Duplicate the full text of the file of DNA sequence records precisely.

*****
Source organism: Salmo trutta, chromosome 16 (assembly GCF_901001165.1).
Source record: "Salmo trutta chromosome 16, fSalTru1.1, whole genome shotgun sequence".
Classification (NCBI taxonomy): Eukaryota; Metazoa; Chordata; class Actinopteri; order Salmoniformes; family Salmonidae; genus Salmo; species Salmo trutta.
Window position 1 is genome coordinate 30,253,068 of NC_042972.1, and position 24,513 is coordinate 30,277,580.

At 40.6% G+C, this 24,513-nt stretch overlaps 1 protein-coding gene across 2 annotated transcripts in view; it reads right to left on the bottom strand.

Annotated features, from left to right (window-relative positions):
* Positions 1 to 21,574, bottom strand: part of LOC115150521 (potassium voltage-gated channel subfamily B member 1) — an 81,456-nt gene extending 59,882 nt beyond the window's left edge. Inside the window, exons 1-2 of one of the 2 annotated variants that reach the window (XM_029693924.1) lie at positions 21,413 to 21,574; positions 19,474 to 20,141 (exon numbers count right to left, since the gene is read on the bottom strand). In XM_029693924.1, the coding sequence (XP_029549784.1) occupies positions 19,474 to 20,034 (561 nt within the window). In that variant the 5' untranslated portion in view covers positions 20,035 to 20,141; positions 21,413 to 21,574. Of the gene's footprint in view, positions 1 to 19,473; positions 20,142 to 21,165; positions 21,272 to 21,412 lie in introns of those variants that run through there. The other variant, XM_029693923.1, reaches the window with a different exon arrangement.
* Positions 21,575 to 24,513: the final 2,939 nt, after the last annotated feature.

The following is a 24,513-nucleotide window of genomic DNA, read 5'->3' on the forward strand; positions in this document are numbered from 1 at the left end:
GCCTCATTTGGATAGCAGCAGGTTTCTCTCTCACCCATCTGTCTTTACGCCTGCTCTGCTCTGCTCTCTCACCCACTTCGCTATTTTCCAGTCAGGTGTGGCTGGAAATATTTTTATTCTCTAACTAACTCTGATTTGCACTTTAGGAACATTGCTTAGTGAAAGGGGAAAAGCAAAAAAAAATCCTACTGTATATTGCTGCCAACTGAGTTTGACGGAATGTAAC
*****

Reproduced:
Source organism: Salmo trutta, chromosome 16 (assembly GCF_901001165.1).
Source record: "Salmo trutta chromosome 16, fSalTru1.1, whole genome shotgun sequence".
Classification (NCBI taxonomy): Eukaryota; Metazoa; Chordata; class Actinopteri; order Salmoniformes; family Salmonidae; genus Salmo; species Salmo trutta.
Window position 1 is genome coordinate 30,253,068 of NC_042972.1, and position 24,513 is coordinate 30,277,580.

At 40.6% G+C, this 24,513-nt stretch overlaps 1 protein-coding gene across 2 annotated transcripts in view; it reads right to left on the bottom strand.

Annotated features, from left to right (window-relative positions):
* Positions 1 to 21,574, bottom strand: part of LOC115150521 (potassium voltage-gated channel subfamily B member 1) — an 81,456-nt gene extending 59,882 nt beyond the window's left edge. Inside the window, exons 1-2 of one of the 2 annotated variants that reach the window (XM_029693924.1) lie at positions 21,413 to 21,574; positions 19,474 to 20,141 (exon numbers count right to left, since the gene is read on the bottom strand). In XM_029693924.1, the coding sequence (XP_029549784.1) occupies positions 19,474 to 20,034 (561 nt within the window). In that variant the 5' untranslated portion in view covers positions 20,035 to 20,141; positions 21,413 to 21,574. Of the gene's footprint in view, positions 1 to 19,473; positions 20,142 to 21,165; positions 21,272 to 21,412 lie in introns of those variants that run through there. The other variant, XM_029693923.1, reaches the window with a different exon arrangement.
* Positions 21,575 to 24,513: the final 2,939 nt, after the last annotated feature.

The following is a 24,513-nucleotide window of genomic DNA, read 5'->3' on the forward strand; positions in this document are numbered from 1 at the left end:
GCCTCATTTGGATAGCAGCAGGTTTCTCTCTCACCCATCTGTCTTTACGCCTGCTCTGCTCTGCTCTCTCACCCACTTCGCTATTTTCCAGTCAGGTGTGGCTGGAAATATTTTTATTCTCTAACTAACTCTGATTTGCACTTTAGGAACATTGCTTAGTGAAAGGGGAAAAGCAAAAAAAAATCCTACTGTATATTGCTGCCAACTGAGTTTGACGGAATGTAAC